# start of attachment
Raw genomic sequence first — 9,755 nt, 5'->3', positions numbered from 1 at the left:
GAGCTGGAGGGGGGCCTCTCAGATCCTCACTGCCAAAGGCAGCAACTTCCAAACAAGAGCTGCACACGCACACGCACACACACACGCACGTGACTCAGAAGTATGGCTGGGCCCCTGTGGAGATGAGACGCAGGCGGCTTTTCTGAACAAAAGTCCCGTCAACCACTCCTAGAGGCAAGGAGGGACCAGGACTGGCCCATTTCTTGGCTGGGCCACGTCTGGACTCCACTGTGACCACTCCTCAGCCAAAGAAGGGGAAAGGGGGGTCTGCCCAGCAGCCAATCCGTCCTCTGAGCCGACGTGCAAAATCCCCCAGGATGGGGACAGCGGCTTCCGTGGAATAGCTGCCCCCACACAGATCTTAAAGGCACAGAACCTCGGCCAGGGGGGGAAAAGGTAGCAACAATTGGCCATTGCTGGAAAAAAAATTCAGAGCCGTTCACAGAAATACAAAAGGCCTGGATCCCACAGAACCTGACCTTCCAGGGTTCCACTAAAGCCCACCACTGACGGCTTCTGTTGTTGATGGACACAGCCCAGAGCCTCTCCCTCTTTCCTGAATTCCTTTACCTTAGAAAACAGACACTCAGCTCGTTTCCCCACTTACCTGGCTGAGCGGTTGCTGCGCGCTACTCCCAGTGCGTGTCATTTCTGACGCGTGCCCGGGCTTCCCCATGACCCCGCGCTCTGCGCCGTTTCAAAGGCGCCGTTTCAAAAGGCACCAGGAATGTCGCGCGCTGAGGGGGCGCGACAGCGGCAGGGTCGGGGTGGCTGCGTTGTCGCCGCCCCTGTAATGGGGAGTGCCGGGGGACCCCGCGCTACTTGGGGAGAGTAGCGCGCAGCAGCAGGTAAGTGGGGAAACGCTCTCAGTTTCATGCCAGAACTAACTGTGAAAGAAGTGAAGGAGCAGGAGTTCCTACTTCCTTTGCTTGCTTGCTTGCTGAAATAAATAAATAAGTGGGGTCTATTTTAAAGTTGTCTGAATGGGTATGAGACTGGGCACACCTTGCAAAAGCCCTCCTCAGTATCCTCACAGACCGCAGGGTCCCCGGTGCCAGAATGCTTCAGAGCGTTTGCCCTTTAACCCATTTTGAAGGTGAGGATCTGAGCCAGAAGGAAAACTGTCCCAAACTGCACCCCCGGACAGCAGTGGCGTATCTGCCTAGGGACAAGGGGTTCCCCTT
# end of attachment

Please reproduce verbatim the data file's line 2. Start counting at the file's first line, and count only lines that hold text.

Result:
GAGCTGGAGGGGGGCCTCTCAGATCCTCACTGCCAAAGGCAGCAACTTCCAAACAAGAGCTGCACACGCACACGCACACACACACGCACGTGACTCAGAAGTATGGCTGGGCCCCTGTGGAGATGAGACGCAGGCGGCTTTTCTGAACAAAAGTCCCGTCAACCACTCCTAGAGGCAAGGAGGGACCAGGACTGGCCCATTTCTTGGCTGGGCCACGTCTGGACTCCACTGTGACCACTCCTCAGCCAAAGAAGGGGAAAGGGGGGTCTGCCCAGCAGCCAATCCGTCCTCTGAGCCGACGTGCAAAATCCCCCAGGATGGGGACAGCGGCTTCCGTGGAATAGCTGCCCCCACACAGATCTTAAAGGCACAGAACCTCGGCCAGGGGGGGAAAAGGTAGCAACAATTGGCCATTGCTGGAAAAAAAATTCAGAGCCGTTCACAGAAATACAAAAGGCCTGGATCCCACAGAACCTGACCTTCCAGGGTTCCACTAAAGCCCACCACTGACGGCTTCTGTTGTTGATGGACACAGCCCAGAGCCTCTCCCTCTTTCCTGAATTCCTTTACCTTAGAAAACAGACACTCAGCTCGTTTCCCCACTTACCTGGCTGAGCGGTTGCTGCGCGCTACTCCCAGTGCGTGTCATTTCTGACGCGTGCCCGGGCTTCCCCATGACCCCGCGCTCTGCGCCGTTTCAAAGGCGCCGTTTCAAAAGGCACCAGGAATGTCGCGCGCTGAGGGGGCGCGACAGCGGCAGGGTCGGGGTGGCTGCGTTGTCGCCGCCCCTGTAATGGGGAGTGCCGGGGGACCCCGCGCTACTTGGGGAGAGTAGCGCGCAGCAGCAGGTAAGTGGGGAAACGCTCTCAGTTTCATGCCAGAACTAACTGTGAAAGAAGTGAAGGAGCAGGAGTTCCTACTTCCTTTGCTTGCTTGCTTGCTGAAATAAATAAATAAGTGGGGTCTATTTTAAAGTTGTCTGAATGGGTATGAGACTGGGCACACCTTGCAAAAGCCCTCCTCAGTATCCTCACAGACCGCAGGGTCCCCGGTGCCAGAATGCTTCAGAGCGTTTGCCCTTTAACCCATTTTGAAGGTGAGGATCTGAGCCAGAAGGAAAACTGTCCCAAACTGCACCCCCGGACAGCAGTGGCGTATCTGCCTAGGGACAAGGGGTTCCCCTT